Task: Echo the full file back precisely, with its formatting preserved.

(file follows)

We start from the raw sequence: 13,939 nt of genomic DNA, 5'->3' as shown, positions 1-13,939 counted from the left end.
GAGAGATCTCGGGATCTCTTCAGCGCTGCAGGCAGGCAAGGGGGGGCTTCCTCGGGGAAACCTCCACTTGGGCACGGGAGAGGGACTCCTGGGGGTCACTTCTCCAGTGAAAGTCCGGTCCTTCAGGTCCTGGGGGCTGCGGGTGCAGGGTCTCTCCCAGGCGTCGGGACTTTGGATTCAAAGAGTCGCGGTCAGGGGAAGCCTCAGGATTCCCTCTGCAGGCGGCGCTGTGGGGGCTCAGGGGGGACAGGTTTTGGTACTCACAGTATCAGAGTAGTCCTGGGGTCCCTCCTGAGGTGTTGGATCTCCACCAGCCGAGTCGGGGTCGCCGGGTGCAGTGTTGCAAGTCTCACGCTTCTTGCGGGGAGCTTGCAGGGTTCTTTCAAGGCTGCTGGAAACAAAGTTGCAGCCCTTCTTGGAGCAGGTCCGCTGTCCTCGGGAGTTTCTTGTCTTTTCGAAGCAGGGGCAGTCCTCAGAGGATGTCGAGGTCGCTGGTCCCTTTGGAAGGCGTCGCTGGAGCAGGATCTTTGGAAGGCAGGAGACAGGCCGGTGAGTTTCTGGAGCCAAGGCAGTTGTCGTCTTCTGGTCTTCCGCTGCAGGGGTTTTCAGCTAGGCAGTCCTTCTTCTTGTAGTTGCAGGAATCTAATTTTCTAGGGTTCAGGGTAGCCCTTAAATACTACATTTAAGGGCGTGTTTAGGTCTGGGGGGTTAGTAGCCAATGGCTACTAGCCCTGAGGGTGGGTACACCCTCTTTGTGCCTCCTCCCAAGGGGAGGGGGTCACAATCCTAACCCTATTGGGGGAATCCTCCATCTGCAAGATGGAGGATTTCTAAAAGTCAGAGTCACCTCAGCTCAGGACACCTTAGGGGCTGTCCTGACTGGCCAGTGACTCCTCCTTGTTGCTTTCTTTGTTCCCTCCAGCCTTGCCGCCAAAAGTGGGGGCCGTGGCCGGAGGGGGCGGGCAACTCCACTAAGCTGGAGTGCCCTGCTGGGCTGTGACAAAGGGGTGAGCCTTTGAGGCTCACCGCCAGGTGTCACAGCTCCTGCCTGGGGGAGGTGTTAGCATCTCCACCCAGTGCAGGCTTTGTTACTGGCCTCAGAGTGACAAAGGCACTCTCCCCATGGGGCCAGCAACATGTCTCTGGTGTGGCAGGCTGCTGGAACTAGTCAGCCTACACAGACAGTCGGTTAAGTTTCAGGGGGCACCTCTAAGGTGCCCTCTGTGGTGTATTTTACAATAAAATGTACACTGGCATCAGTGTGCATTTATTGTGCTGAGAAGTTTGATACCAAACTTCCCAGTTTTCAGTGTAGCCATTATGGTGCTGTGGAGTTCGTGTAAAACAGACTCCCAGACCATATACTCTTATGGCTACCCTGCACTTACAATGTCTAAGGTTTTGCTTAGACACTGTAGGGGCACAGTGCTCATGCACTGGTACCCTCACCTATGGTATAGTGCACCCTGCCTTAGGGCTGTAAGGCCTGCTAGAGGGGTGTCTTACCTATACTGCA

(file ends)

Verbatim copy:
We start from the raw sequence: 13,939 nt of genomic DNA, 5'->3' as shown, positions 1-13,939 counted from the left end.
GAGAGATCTCGGGATCTCTTCAGCGCTGCAGGCAGGCAAGGGGGGGCTTCCTCGGGGAAACCTCCACTTGGGCACGGGAGAGGGACTCCTGGGGGTCACTTCTCCAGTGAAAGTCCGGTCCTTCAGGTCCTGGGGGCTGCGGGTGCAGGGTCTCTCCCAGGCGTCGGGACTTTGGATTCAAAGAGTCGCGGTCAGGGGAAGCCTCAGGATTCCCTCTGCAGGCGGCGCTGTGGGGGCTCAGGGGGGACAGGTTTTGGTACTCACAGTATCAGAGTAGTCCTGGGGTCCCTCCTGAGGTGTTGGATCTCCACCAGCCGAGTCGGGGTCGCCGGGTGCAGTGTTGCAAGTCTCACGCTTCTTGCGGGGAGCTTGCAGGGTTCTTTCAAGGCTGCTGGAAACAAAGTTGCAGCCCTTCTTGGAGCAGGTCCGCTGTCCTCGGGAGTTTCTTGTCTTTTCGAAGCAGGGGCAGTCCTCAGAGGATGTCGAGGTCGCTGGTCCCTTTGGAAGGCGTCGCTGGAGCAGGATCTTTGGAAGGCAGGAGACAGGCCGGTGAGTTTCTGGAGCCAAGGCAGTTGTCGTCTTCTGGTCTTCCGCTGCAGGGGTTTTCAGCTAGGCAGTCCTTCTTCTTGTAGTTGCAGGAATCTAATTTTCTAGGGTTCAGGGTAGCCCTTAAATACTACATTTAAGGGCGTGTTTAGGTCTGGGGGGTTAGTAGCCAATGGCTACTAGCCCTGAGGGTGGGTACACCCTCTTTGTGCCTCCTCCCAAGGGGAGGGGGTCACAATCCTAACCCTATTGGGGGAATCCTCCATCTGCAAGATGGAGGATTTCTAAAAGTCAGAGTCACCTCAGCTCAGGACACCTTAGGGGCTGTCCTGACTGGCCAGTGACTCCTCCTTGTTGCTTTCTTTGTTCCCTCCAGCCTTGCCGCCAAAAGTGGGGGCCGTGGCCGGAGGGGGCGGGCAACTCCACTAAGCTGGAGTGCCCTGCTGGGCTGTGACAAAGGGGTGAGCCTTTGAGGCTCACCGCCAGGTGTCACAGCTCCTGCCTGGGGGAGGTGTTAGCATCTCCACCCAGTGCAGGCTTTGTTACTGGCCTCAGAGTGACAAAGGCACTCTCCCCATGGGGCCAGCAACATGTCTCTGGTGTGGCAGGCTGCTGGAACTAGTCAGCCTACACAGACAGTCGGTTAAGTTTCAGGGGGCACCTCTAAGGTGCCCTCTGTGGTGTATTTTACAATAAAATGTACACTGGCATCAGTGTGCATTTATTGTGCTGAGAAGTTTGATACCAAACTTCCCAGTTTTCAGTGTAGCCATTATGGTGCTGTGGAGTTCGTGTAAAACAGACTCCCAGACCATATACTCTTATGGCTACCCTGCACTTACAATGTCTAAGGTTTTGCTTAGACACTGTAGGGGCACAGTGCTCATGCACTGGTACCCTCACCTATGGTATAGTGCACCCTGCCTTAGGGCTGTAAGGCCTGCTAGAGGGGTGTCTTACCTATACTGCA